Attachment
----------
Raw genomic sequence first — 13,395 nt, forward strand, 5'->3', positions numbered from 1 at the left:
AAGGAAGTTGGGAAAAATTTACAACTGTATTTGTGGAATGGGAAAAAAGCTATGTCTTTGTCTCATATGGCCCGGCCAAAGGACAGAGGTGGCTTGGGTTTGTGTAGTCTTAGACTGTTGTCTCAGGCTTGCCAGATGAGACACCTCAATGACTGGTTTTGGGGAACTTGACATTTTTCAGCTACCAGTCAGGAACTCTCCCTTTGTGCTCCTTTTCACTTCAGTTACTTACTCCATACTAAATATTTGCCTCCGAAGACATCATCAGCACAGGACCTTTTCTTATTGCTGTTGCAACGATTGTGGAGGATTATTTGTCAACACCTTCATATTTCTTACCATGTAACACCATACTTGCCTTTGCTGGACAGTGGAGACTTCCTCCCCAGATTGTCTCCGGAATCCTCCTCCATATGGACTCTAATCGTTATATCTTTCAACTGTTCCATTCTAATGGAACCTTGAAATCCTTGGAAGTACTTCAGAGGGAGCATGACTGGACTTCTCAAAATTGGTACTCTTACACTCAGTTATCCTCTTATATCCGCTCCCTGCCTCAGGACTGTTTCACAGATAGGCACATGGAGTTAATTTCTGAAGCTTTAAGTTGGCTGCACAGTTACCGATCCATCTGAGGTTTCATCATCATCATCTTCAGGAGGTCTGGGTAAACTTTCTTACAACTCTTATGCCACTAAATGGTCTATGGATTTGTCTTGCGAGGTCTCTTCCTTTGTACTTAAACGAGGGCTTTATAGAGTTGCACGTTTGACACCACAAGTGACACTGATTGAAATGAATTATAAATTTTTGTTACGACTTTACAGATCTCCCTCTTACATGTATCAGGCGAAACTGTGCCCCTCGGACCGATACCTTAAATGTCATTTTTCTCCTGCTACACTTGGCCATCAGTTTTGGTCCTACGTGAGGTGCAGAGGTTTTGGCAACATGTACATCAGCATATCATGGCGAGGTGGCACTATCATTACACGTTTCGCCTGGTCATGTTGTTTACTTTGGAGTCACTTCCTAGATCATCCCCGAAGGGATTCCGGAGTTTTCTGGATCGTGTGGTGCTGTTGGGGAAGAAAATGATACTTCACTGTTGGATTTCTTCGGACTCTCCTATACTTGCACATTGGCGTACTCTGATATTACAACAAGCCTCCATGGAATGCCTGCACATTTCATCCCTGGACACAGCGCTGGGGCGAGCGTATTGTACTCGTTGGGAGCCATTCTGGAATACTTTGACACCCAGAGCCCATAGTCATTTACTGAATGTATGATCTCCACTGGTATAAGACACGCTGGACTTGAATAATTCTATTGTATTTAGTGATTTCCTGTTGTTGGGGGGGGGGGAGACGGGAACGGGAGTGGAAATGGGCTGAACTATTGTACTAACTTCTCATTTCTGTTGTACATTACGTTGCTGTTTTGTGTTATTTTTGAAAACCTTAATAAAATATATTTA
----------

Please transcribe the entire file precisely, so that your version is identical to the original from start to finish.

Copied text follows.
Raw genomic sequence first — 13,395 nt, forward strand, 5'->3', positions numbered from 1 at the left:
AAGGAAGTTGGGAAAAATTTACAACTGTATTTGTGGAATGGGAAAAAAGCTATGTCTTTGTCTCATATGGCCCGGCCAAAGGACAGAGGTGGCTTGGGTTTGTGTAGTCTTAGACTGTTGTCTCAGGCTTGCCAGATGAGACACCTCAATGACTGGTTTTGGGGAACTTGACATTTTTCAGCTACCAGTCAGGAACTCTCCCTTTGTGCTCCTTTTCACTTCAGTTACTTACTCCATACTAAATATTTGCCTCCGAAGACATCATCAGCACAGGACCTTTTCTTATTGCTGTTGCAACGATTGTGGAGGATTATTTGTCAACACCTTCATATTTCTTACCATGTAACACCATACTTGCCTTTGCTGGACAGTGGAGACTTCCTCCCCAGATTGTCTCCGGAATCCTCCTCCATATGGACTCTAATCGTTATATCTTTCAACTGTTCCATTCTAATGGAACCTTGAAATCCTTGGAAGTACTTCAGAGGGAGCATGACTGGACTTCTCAAAATTGGTACTCTTACACTCAGTTATCCTCTTATATCCGCTCCCTGCCTCAGGACTGTTTCACAGATAGGCACATGGAGTTAATTTCTGAAGCTTTAAGTTGGCTGCACAGTTACCGATCCATCTGAGGTTTCATCATCATCATCTTCAGGAGGTCTGGGTAAACTTTCTTACAACTCTTATGCCACTAAATGGTCTATGGATTTGTCTTGCGAGGTCTCTTCCTTTGTACTTAAACGAGGGCTTTATAGAGTTGCACGTTTGACACCACAAGTGACACTGATTGAAATGAATTATAAATTTTTGTTACGACTTTACAGATCTCCCTCTTACATGTATCAGGCGAAACTGTGCCCCTCGGACCGATACCTTAAATGTCATTTTTCTCCTGCTACACTTGGCCATCAGTTTTGGTCCTACGTGAGGTGCAGAGGTTTTGGCAACATGTACATCAGCATATCATGGCGAGGTGGCACTATCATTACACGTTTCGCCTGGTCATGTTGTTTACTTTGGAGTCACTTCCTAGATCATCCCCGAAGGGATTCCGGAGTTTTCTGGATCGTGTGGTGCTGTTGGGGAAGAAAATGATACTTCACTGTTGGATTTCTTCGGACTCTCCTATACTTGCACATTGGCGTACTCTGATATTACAACAAGCCTCCATGGAATGCCTGCACATTTCATCCCTGGACACAGCGCTGGGGCGAGCGTATTGTACTCGTTGGGAGCCATTCTGGAATACTTTGACACCCAGAGCCCATAGTCATTTACTGAATGTATGATCTCCACTGGTATAAGACACGCTGGACTTGAATAATTCTATTGTATTTAGTGATTTCCTGTTGTTGGGGGGGGGGGAGACGGGAACGGGAGTGGAAATGGGCTGAACTATTGTACTAACTTCTCATTTCTGTTGTACATTACGTTGCTGTTTTGTGTTATTTTTGAAAACCTTAATAAAATATATTTA